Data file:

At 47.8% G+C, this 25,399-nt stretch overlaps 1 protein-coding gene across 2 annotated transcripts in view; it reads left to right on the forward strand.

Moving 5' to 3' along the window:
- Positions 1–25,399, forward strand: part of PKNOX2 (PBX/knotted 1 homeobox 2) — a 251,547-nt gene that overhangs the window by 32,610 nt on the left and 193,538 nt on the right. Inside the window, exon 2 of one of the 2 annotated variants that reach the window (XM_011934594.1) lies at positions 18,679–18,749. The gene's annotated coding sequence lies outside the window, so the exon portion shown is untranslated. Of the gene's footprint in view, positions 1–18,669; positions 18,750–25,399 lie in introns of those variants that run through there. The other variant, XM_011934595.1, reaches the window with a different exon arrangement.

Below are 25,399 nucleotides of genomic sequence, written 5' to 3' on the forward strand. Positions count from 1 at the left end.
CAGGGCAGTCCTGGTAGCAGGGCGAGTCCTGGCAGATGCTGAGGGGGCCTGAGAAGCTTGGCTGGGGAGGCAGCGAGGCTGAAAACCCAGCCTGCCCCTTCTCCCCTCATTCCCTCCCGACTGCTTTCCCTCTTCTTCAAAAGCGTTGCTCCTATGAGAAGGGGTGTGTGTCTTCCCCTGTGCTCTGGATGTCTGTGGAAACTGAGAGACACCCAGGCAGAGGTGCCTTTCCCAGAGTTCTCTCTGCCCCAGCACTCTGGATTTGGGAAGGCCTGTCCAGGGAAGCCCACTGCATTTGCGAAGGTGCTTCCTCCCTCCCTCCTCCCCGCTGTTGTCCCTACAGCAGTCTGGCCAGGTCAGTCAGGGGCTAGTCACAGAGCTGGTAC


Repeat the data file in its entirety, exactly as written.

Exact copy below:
At 47.8% G+C, this 25,399-nt stretch overlaps 1 protein-coding gene across 2 annotated transcripts in view; it reads left to right on the forward strand.

Moving 5' to 3' along the window:
- Positions 1–25,399, forward strand: part of PKNOX2 (PBX/knotted 1 homeobox 2) — a 251,547-nt gene that overhangs the window by 32,610 nt on the left and 193,538 nt on the right. Inside the window, exon 2 of one of the 2 annotated variants that reach the window (XM_011934594.1) lies at positions 18,679–18,749. The gene's annotated coding sequence lies outside the window, so the exon portion shown is untranslated. Of the gene's footprint in view, positions 1–18,669; positions 18,750–25,399 lie in introns of those variants that run through there. The other variant, XM_011934595.1, reaches the window with a different exon arrangement.

Below are 25,399 nucleotides of genomic sequence, written 5' to 3' on the forward strand. Positions count from 1 at the left end.
CAGGGCAGTCCTGGTAGCAGGGCGAGTCCTGGCAGATGCTGAGGGGGCCTGAGAAGCTTGGCTGGGGAGGCAGCGAGGCTGAAAACCCAGCCTGCCCCTTCTCCCCTCATTCCCTCCCGACTGCTTTCCCTCTTCTTCAAAAGCGTTGCTCCTATGAGAAGGGGTGTGTGTCTTCCCCTGTGCTCTGGATGTCTGTGGAAACTGAGAGACACCCAGGCAGAGGTGCCTTTCCCAGAGTTCTCTCTGCCCCAGCACTCTGGATTTGGGAAGGCCTGTCCAGGGAAGCCCACTGCATTTGCGAAGGTGCTTCCTCCCTCCCTCCTCCCCGCTGTTGTCCCTACAGCAGTCTGGCCAGGTCAGTCAGGGGCTAGTCACAGAGCTGGTAC